The eponymous man of good hope is Asad Abudllahi, a Somalian living in Blikkiesdorp (‘Tin Town’), an abject informal settlement housing located some 30 kilometers away from Cape Town. His story begins in January 1991. The civil war which had ravaged much of the country finally reached the capital Mogadishu that summer and five militia men showed up at his mother’s door step at dawn.

“Three of them came up to the door and knocked very hard. My mother did not want to let them in,” he says, but the men persisted. Eventually they won out against his mother and broke the door down.

“My mother just stood there…she held me to her leg. The first militiaman just stared at her. She stared back. Then the second militiaman pushed the first one out of the way and shot my mother in the chest.”

Asad watched as she collapsed onto the floor, dead. From that moment he became a refugee proper, someone sailing through the world without anchor.

“We walked out of Mogadishu and kept walking,” he says. There was no time to weep. The war had caught up with them and to avoid being swept up by the great tide of violence, Asad had to keep moving. And with such hasty departures, to borrow a phrase from Damon Galgut’s eloquent novel In a Strange Room, “travel isn’t celebration but a kind of mourning.”

Enticed by the promise of a life without constant upheavals,Asad makes his way to South Africa. It’s a treacherous journey which costs thousands of American dollars. Smugglers have to be paid at every turn and the palms of immigration officials have to be greased to ensure safe passage. In the end, Asad manages to cross into South Africa with hardly any money to his name and without the requisite documentation.

“A refugee,” Steinberg writes, “has lost control. Great historical forces have upended him and he no longer has a place in the world. He has become an in-between sort of being, suspended between a past which he belonged somewhere and a future in which he might belong somewhere once more. But for now he is in abeyance; he is swept this way and that, like a flotsam in a tide.”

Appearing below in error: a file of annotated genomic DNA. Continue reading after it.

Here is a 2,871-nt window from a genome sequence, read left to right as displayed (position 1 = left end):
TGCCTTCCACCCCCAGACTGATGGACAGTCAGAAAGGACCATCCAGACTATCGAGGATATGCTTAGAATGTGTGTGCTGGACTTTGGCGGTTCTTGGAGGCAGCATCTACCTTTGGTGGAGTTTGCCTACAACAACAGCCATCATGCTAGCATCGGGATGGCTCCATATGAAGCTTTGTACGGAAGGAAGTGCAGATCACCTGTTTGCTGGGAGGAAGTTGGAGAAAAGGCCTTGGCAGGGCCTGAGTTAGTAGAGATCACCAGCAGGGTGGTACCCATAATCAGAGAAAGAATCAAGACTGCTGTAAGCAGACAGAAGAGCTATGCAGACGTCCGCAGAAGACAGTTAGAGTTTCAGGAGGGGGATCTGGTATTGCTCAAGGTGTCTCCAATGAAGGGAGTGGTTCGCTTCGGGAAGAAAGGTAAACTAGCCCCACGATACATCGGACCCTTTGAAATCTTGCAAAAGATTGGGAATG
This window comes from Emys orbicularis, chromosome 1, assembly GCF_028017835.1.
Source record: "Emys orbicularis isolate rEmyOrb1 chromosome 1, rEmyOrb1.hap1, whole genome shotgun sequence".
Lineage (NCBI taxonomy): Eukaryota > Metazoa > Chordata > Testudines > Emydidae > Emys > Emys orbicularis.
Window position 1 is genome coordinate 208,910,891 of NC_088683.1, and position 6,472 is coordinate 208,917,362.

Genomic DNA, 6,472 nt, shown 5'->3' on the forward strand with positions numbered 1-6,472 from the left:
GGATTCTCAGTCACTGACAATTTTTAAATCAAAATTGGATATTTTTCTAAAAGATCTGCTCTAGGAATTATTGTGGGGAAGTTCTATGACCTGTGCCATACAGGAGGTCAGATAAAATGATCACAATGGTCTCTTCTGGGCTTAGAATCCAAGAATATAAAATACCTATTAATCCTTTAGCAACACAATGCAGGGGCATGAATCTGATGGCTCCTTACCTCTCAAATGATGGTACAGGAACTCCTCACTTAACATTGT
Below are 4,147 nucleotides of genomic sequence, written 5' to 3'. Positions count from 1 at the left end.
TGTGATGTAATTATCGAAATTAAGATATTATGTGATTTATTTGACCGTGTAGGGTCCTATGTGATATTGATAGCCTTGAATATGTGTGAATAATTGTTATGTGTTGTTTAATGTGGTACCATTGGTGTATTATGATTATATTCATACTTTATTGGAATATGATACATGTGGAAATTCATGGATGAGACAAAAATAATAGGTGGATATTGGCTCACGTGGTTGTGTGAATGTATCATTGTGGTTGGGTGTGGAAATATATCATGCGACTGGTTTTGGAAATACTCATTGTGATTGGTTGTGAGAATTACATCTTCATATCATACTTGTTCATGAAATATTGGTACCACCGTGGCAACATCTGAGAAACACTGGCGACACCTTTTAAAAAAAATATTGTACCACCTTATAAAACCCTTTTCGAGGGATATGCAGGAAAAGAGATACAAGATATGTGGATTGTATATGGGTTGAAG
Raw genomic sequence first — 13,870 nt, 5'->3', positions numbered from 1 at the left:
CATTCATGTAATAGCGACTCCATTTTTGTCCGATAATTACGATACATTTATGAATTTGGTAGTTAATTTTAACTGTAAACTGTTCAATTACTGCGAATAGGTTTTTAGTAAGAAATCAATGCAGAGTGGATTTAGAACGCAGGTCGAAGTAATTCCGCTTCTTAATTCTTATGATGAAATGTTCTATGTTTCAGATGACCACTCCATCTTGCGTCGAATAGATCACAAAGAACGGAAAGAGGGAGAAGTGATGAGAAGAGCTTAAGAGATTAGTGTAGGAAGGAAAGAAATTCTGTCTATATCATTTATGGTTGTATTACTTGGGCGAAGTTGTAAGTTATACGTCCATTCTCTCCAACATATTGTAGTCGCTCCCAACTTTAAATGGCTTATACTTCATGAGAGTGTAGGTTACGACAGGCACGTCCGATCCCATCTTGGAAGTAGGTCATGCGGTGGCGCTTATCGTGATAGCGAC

Asad is precisely that kind of man, swept this way and that by great historical forces. A Man of Good Hope traces his quest for stability in South Africa but it seems he is doomed to suffer. “There was no such place in South Africa…One could run from province to province, from town to town. South African violence would find you.”

Of all Steinberg’s thoroughly researched books, A Man of Good Hope is the most discomfiting to read, primarily because the 2008 xenophobic attacks have somehow become repressed in our collective memory. Through the story of one man’s many loses, Steinberg revisits that chapter, one of the darkest in South Africa’s post-apartheid history, and asks many troubling questions about the nature of our society. – Kona is a Cape Town writer

  • This review first appeared in the Cape Times in October 2014.